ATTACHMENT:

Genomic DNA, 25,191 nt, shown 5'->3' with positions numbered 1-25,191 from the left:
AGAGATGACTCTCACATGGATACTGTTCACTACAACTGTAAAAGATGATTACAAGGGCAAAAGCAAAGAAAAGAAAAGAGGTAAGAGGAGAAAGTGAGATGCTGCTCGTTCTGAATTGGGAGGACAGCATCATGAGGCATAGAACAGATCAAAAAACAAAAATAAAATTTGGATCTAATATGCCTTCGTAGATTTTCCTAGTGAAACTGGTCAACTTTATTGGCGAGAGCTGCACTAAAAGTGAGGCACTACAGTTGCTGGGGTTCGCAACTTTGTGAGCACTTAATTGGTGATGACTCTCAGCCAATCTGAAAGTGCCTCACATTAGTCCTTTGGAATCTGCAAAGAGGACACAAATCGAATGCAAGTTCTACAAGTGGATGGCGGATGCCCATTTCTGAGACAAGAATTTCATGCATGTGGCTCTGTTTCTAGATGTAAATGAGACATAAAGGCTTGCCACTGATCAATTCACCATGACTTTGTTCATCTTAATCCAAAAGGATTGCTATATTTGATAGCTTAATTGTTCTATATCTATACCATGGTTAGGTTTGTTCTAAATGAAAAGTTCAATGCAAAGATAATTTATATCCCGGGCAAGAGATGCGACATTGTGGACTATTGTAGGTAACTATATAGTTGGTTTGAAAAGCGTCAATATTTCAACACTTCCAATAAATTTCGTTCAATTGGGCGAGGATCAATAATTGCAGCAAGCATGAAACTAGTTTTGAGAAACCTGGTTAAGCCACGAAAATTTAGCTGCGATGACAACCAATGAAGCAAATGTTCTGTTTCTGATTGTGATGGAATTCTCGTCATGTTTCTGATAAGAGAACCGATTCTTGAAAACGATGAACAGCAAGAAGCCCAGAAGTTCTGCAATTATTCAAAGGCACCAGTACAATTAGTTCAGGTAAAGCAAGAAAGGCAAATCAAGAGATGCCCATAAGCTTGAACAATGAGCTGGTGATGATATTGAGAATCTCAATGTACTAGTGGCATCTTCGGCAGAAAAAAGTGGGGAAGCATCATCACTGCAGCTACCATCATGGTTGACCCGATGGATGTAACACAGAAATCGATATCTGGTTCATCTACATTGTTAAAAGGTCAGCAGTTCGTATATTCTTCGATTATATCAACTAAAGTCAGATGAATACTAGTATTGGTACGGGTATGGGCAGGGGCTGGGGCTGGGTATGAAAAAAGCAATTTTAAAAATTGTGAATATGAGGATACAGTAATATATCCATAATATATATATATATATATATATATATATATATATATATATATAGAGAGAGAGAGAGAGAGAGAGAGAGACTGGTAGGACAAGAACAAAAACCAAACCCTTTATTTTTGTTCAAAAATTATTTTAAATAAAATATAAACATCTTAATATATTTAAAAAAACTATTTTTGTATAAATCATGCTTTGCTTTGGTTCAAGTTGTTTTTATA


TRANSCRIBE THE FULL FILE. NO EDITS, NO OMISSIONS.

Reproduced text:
Genomic DNA, 25,191 nt, shown 5'->3' with positions numbered 1-25,191 from the left:
AGAGATGACTCTCACATGGATACTGTTCACTACAACTGTAAAAGATGATTACAAGGGCAAAAGCAAAGAAAAGAAAAGAGGTAAGAGGAGAAAGTGAGATGCTGCTCGTTCTGAATTGGGAGGACAGCATCATGAGGCATAGAACAGATCAAAAAACAAAAATAAAATTTGGATCTAATATGCCTTCGTAGATTTTCCTAGTGAAACTGGTCAACTTTATTGGCGAGAGCTGCACTAAAAGTGAGGCACTACAGTTGCTGGGGTTCGCAACTTTGTGAGCACTTAATTGGTGATGACTCTCAGCCAATCTGAAAGTGCCTCACATTAGTCCTTTGGAATCTGCAAAGAGGACACAAATCGAATGCAAGTTCTACAAGTGGATGGCGGATGCCCATTTCTGAGACAAGAATTTCATGCATGTGGCTCTGTTTCTAGATGTAAATGAGACATAAAGGCTTGCCACTGATCAATTCACCATGACTTTGTTCATCTTAATCCAAAAGGATTGCTATATTTGATAGCTTAATTGTTCTATATCTATACCATGGTTAGGTTTGTTCTAAATGAAAAGTTCAATGCAAAGATAATTTATATCCCGGGCAAGAGATGCGACATTGTGGACTATTGTAGGTAACTATATAGTTGGTTTGAAAAGCGTCAATATTTCAACACTTCCAATAAATTTCGTTCAATTGGGCGAGGATCAATAATTGCAGCAAGCATGAAACTAGTTTTGAGAAACCTGGTTAAGCCACGAAAATTTAGCTGCGATGACAACCAATGAAGCAAATGTTCTGTTTCTGATTGTGATGGAATTCTCGTCATGTTTCTGATAAGAGAACCGATTCTTGAAAACGATGAACAGCAAGAAGCCCAGAAGTTCTGCAATTATTCAAAGGCACCAGTACAATTAGTTCAGGTAAAGCAAGAAAGGCAAATCAAGAGATGCCCATAAGCTTGAACAATGAGCTGGTGATGATATTGAGAATCTCAATGTACTAGTGGCATCTTCGGCAGAAAAAAGTGGGGAAGCATCATCACTGCAGCTACCATCATGGTTGACCCGATGGATGTAACACAGAAATCGATATCTGGTTCATCTACATTGTTAAAAGGTCAGCAGTTCGTATATTCTTCGATTATATCAACTAAAGTCAGATGAATACTAGTATTGGTACGGGTATGGGCAGGGGCTGGGGCTGGGTATGAAAAAAGCAATTTTAAAAATTGTGAATATGAGGATACAGTAATATATCCATAATATATATATATATATATATATATATATATATATATATATATAGAGAGAGAGAGAGAGAGAGAGAGAGACTGGTAGGACAAGAACAAAAACCAAACCCTTTATTTTTGTTCAAAAATTATTTTAAATAAAATATAAACATCTTAATATATTTAAAAAAACTATTTTTGTATAAATCATGCTTTGCTTTGGTTCAAGTTGTTTTTATA